On July 3, City Mission’s Crabtree Kovacicek Veterans House celebrated two years of life transformation for homeless veterans. “This house is a testament to what can happen when a group of guys trust and believe in each other and work together to accomplish one another’s goals,” said Steve Adams, City Mission’s Manager of Veterans Services. Since opening its doors in 2018, the Crabtree Kovacicek Veterans House has helped restore 27 homeless veterans to independent living and helped 33 residents gain sustainable income. Boasting a 74% overall success rate for housing, employment, income, recovery, and spirituality, the Crabtree House is helping to restore hope and confidence for the 22 veterans they serve. City Mission’s program is about veterans helping veterans. The response from local veterans’ organizations who have donated money, clothes, food, and time to the residents has been overwhelming. “The donors have been so generous to this house,” said Tim, an Air Force veteran who came to the Crabtree Kovacicek Veterans House in October 2018 after breaking his hip. “The amount of donations that come in -- it’s just an overabundance. For me, it’s important to find a good way to give back.” In addition to getting help for our veterans, our residents are also finding ways to give help to other veterans. Every day, they are helping, supporting, and encouraging each other. “Vets are more willing and able to open up to other veterans,” explained Adams. Tim agreed, “It’s a matter of taking an oath and making a commitment. We all held up our end of the bargain for our country. And maybe that’s what sets us apart. An oath really does mean something to each and every one of us.” Veterans helping and supporting each other is key to their recovery. According to the National Coalition for Homeless Veterans, “The most effective programs for homeless and at-risk veterans are community-based, nonprofit, “veterans helping veterans” groups. Programs that seem to work best feature transitional housing with the camaraderie of living in structured, substance-free environments with fellow veterans who are succeeding at bettering themselves.” But the veterans in City Mission’s program are also reaching out to the community and giving back. Wendi Kraemer is the President and founder of Angels Journey Home, a rescue shelter for animals. A few years ago, her organization partnered with the Veterans Administration to create the Angels For Everyday Heroes program, which rescues animals, trains them to be service animals, and then connects them with veterans in need all over the country. “There are so many homeless veterans in need,” she said. “So many suffering every day.” Her organization donates to the Crabtree Kovacicek Veterans House every couple of months. “We’re here for vets,” she said. They were able to donate a nice suit to a resident who said he had never owned one. They even donated special shoes to a resident who suffered with foot pain related to diabetes. Last spring, a small group of residents from the Crabtree Kovacicek Veterans House went over to Kraemer’s 10-acre facility to give back. “They came and picked up trash, laid mulch all around the property,” Kraemer said. “We have a cat sanctuary, and they helped us out with that. It was great watching them laugh and joke around and just disconnect from their problems.” Joe, an Air Force veteran who came to the Crabtree Kovacicek Veterans House in April of last year, was there that day, helping to give back. “It was a lot of fun. I love doing that kind of stuff,” he said. Joe replaced some roof boards on the cat sanctuary. Tim helped Kraemer sort through donated pet supplies. Joe and Tim both agreed it felt good to give back to an organization that is doing good in the world. “It’s good to feel productive,” Tim explained. “That’s rewarding in and of itself.”
“A New Lease on Life” In 2018, Tim, an Air Force veteran, was living in a hotel behind a bar. He had lost his Mom and his job of nearly twenty years in 2010, and his life had been slowly unraveling ever since. “Before I came here,” he said, “there wasn’t a single activity in my life that didn’t involve a drink – even taking a shower.” On July 6, he tripped over a pine root in the dark and broke his hip. “I was intoxicated,” he explained. “I haven’t had a drink since that night. That just woke me up. I firmly believe God laid His hand on me.” That freak accident eventually led him to City Mission, where, in August 2018, after hip surgery and eight weeks in physical therapy, he began the work of healing his mind, body, and spirit. Tim was born and raised in Monongahela. His Dad, who had been a Navy gunner in World War Two, was a crane operator for a steel mill in McKeesport, and his Mom was a Registered Nurse for a local hospital. He spent 12 years in Catholic School and received an excellent education. After graduation, he knew he needed a change of scenery after dabbling with drugs and alcohol his last few years of high school. Also, his dad foresaw the closing of local mills and knew that times would be hard financially in the Mon Valley for years to come, so Tim joined the Air Force, attending Basic Training at Lackland Air Force Base in San Antonio, TX. After Basic Training, he trained to be an Air Crew Life Support Specialist. He would pack and maintain emergency items for the flight crew, such as flight helmets and survival kits – a job requiring significant attention to detail. In 1991, several years after leaving the military and returning home to the Mon Valley, he began working as a custodian for a school district in the South Hills, and he worked there for nearly twenty years. “It was the best job I ever had,” he said. “It wasn’t a high-paying job, but I really liked the people I worked with. It was very close-knit. And it was something different every day. It was the only job I ever had when I didn’t dread going to work.” Then in 2003, his drinking started to become more and more of a problem. “It was my own fault,” he said. “I can’t blame anyone but myself.” In 2010, he went to rehab, but he couldn’t complete the outpatient part of the program, because his mother, who had been ill, passed away. Completing the program was a requirement for returning to work, so he lost his job. Devastated, he moved to Oklahoma with his sister just to get away and start fresh, but that only lasted a few years. “This is home,” he explained. “The roots are sunk deep.” He moved back to the Mon Valley, but with his family all gone, he had nowhere to stay, so he lived for the next five years in a hotel behind a bar until the night he fell and broke his hip. He came to City Mission in August of 2018 and then moved into the Crabtree Kovacicek Veterans House that October. “This place affords you all the opportunities you need to heal,” he said. “It’s not a homeless shelter in the way you think. They offer career placement and medical care and classes. It’s a place to heal your mind, body, and spirit. When you heal physically, it helps with your recovery, and that helps you re-establish your relationship with Christ. And you’re just a walking shell unless you have a relationship with Christ. Mind, body, and spirit -- they all three mesh together.” “City Mission gave me a sense of self-worth and put me back in touch with the Lord,” he added. “Knowing that I could be of service is important to me. I just want to do something positive, effect positive change, and I know I’ve made positive contributions here.” “At the Crabtree House, we have confidence and self-respect. Perhaps it’s from our military experience. We’re all brother veterans, all working together for the betterment of all. I’m grateful to be able to have a sense of pride in something. And we take pride in that house.” “Thanks for saving my life,” he said to all the staff at City Mission. “For giving me a new lease on life.”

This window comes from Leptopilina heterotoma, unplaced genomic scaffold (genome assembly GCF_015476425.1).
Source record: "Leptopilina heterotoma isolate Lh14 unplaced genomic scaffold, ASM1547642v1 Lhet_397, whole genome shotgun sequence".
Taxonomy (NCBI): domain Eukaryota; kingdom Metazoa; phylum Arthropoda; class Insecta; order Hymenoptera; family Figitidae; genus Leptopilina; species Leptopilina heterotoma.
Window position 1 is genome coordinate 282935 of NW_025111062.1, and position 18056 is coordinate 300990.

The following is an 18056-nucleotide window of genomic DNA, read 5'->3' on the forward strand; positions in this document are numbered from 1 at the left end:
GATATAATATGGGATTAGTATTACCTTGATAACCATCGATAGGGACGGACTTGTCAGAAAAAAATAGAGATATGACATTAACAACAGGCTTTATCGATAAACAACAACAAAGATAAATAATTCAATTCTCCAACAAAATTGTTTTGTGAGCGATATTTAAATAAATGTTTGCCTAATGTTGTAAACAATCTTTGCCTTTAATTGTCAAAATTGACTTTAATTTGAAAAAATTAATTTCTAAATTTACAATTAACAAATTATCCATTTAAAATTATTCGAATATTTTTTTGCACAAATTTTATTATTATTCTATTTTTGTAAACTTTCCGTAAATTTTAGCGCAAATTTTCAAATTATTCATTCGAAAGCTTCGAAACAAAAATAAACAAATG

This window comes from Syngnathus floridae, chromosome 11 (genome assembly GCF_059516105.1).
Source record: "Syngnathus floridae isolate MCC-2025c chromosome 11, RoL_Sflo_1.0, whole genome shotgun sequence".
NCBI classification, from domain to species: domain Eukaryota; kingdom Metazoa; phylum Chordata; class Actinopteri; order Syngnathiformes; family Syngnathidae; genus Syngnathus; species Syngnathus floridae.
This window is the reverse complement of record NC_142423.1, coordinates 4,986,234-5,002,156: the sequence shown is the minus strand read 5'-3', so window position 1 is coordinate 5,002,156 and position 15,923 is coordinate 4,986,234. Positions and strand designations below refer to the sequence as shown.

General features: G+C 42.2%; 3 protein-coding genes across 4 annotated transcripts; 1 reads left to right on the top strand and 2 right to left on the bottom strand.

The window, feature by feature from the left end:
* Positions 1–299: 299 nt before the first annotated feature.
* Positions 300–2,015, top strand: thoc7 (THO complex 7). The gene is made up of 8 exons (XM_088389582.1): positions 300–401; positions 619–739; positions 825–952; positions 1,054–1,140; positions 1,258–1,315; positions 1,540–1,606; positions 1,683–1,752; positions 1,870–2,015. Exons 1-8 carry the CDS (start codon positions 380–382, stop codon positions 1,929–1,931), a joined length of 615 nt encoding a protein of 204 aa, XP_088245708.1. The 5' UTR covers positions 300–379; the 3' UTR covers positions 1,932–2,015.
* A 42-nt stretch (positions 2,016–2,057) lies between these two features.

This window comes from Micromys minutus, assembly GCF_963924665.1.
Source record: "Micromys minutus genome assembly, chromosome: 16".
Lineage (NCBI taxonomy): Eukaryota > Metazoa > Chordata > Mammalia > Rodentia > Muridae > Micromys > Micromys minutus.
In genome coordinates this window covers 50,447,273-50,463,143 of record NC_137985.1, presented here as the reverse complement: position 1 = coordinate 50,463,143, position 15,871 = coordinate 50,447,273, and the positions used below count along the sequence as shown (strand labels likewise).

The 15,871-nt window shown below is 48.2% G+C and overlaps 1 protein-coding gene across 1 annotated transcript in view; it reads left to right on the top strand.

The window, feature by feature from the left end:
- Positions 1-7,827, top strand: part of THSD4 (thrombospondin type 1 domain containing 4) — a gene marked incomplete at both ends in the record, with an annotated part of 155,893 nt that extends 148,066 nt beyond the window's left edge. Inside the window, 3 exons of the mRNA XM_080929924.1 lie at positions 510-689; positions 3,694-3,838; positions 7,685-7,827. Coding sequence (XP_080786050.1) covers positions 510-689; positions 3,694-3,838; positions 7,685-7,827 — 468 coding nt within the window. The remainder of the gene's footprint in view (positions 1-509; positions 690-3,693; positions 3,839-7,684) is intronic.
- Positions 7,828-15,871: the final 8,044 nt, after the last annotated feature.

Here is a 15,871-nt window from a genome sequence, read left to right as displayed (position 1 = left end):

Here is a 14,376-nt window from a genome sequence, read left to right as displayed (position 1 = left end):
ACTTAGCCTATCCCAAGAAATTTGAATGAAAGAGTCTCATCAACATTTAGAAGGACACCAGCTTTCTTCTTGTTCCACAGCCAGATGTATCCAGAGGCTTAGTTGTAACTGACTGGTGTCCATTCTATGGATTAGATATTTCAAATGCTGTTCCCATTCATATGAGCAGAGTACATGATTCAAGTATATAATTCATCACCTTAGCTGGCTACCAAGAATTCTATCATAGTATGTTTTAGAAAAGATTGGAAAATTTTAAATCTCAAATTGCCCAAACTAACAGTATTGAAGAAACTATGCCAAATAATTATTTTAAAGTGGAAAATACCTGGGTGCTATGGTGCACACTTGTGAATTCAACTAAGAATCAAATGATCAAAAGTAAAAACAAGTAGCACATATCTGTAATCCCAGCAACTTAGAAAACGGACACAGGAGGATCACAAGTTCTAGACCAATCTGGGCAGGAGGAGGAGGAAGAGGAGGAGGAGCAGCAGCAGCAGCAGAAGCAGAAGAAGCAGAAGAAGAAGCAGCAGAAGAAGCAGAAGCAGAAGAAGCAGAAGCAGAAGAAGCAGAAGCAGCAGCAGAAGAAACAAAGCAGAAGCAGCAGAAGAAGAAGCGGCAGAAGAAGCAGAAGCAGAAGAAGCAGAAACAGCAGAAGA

A symptom of PTSD known as hyper-vigilance makes combat veterans feel constantly on edge or “keyed-up.” Many who suffer from PTSD have difficulty relaxing and enjoying everyday life. They struggle to sleep, so they are always exhausted, and they have difficulty maintaining work performance or building relationships.
“I love working at the Mission,” smiled Denny Kennedy, City Mission’s new Chief Financial Officer, who was hired back in late February. “It’s nice to be around people who have a passion for what they do. How could you not be inspired?”
City Mission Thrift Stores were closed for retail shopping for over two months during the COVID quarantine, but they never completely closed during that time. All of City Mission’s seven thrift stores remained open to accept donations, and five of them were used as Pop-up Pantry sites to distribute food bags to those in need during the crisis. The Pop-up Pantry program gave away over 4,000 bags of food in eight weeks.
“This collaboration is a dream come true,” Leah Dietrich, City Mission’s Director of Residential Programs, said of their new collaboration with Centerville Clinics. “Many of our residents come to us with complex medical issues and need help to work through them and get to the root of the issue, which requires follow-up and active care.
A 'Box of Love' is filled with all the contents of a Thanksgiving meal and will be used to feed over 250 families in the community. With your help they will be able to enjoy their Thanksgiving meal at home!
City Mission Thrift Stores are a critical mission asset, taking donations and helping our community by offering great deals on clothing and other items. But, first and foremost, proceeds from our stores keep City Mission doors open to transform lives from homelessness to independent living! Our Thrift stores offer quality items at bargain prices and by accepting your donations it helps remove clutter from our homes. “Thrift with a Purpose” is real at our thrift stores! Here are examples of how you help City Mission residents - while enjoying exceptional deals whether shopping or providing item donations.